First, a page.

Although there have been, and there still are, issues with the administration of justice in Amerindian communities, Amerindian Affairs Minister Pauline Sukhai is optimistic that these issues would be resolved as a result of the inclusion of restorative justice in the judicial system.
During her speech on Monday, at commencement of this restorative justice training for toshaos, prison officers, probation officers, and other officials at the Guyana Police Force (GPF) Officers Mess in Georgetown, she expressed this belief.
Restorative justice, as described by the Canadian judicial system, is “an approach to justice that seeks to repair harm by providing an opportunity for those harmed and those who take responsibility for the harm to communicate about and address their needs in the aftermath of a crime.”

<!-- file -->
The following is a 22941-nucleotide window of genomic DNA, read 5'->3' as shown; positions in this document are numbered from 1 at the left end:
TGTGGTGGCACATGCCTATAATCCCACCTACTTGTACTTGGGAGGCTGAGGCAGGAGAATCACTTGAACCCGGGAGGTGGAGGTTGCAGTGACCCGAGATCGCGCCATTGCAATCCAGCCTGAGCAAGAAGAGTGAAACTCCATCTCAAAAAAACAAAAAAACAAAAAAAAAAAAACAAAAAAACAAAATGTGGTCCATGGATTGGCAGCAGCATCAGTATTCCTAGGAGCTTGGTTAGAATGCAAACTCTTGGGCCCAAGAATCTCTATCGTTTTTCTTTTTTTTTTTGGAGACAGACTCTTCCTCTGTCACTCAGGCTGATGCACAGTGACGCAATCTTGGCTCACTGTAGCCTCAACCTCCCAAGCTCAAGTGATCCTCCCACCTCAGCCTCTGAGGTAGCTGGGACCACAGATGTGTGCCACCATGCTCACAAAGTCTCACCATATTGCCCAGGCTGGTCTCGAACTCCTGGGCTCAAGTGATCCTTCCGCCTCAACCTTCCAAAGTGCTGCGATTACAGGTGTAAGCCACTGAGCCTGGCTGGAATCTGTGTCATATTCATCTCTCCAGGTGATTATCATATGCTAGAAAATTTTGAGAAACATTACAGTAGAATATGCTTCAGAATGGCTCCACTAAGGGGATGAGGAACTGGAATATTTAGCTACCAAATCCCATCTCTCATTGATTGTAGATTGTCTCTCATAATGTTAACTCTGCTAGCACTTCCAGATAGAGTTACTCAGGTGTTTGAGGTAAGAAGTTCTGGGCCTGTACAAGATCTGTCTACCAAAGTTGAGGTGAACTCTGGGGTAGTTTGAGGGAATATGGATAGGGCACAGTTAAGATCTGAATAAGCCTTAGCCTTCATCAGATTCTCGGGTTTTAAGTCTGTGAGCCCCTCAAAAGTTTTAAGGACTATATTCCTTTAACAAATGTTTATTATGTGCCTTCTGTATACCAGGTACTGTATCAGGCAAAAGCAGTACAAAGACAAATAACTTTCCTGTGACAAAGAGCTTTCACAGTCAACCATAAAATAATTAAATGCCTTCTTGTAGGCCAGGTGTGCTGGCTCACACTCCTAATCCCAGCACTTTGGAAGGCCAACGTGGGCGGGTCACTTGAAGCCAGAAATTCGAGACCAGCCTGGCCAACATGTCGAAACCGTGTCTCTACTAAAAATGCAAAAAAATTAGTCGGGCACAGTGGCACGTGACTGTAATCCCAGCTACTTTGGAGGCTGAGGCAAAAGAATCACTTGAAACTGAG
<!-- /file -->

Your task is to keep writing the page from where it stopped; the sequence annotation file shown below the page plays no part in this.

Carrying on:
Parliament has recently enacted Restorative Justice legislation as a measure to overcome prison overcrowding by reducing pre-trial detention, reducing recidivism, and increasing the use of alternative sentencing, among other things. With the passage of the Act came establishment of a Restorative Justice Centre at 341 East Street, South Cummingsburg, Georgetown.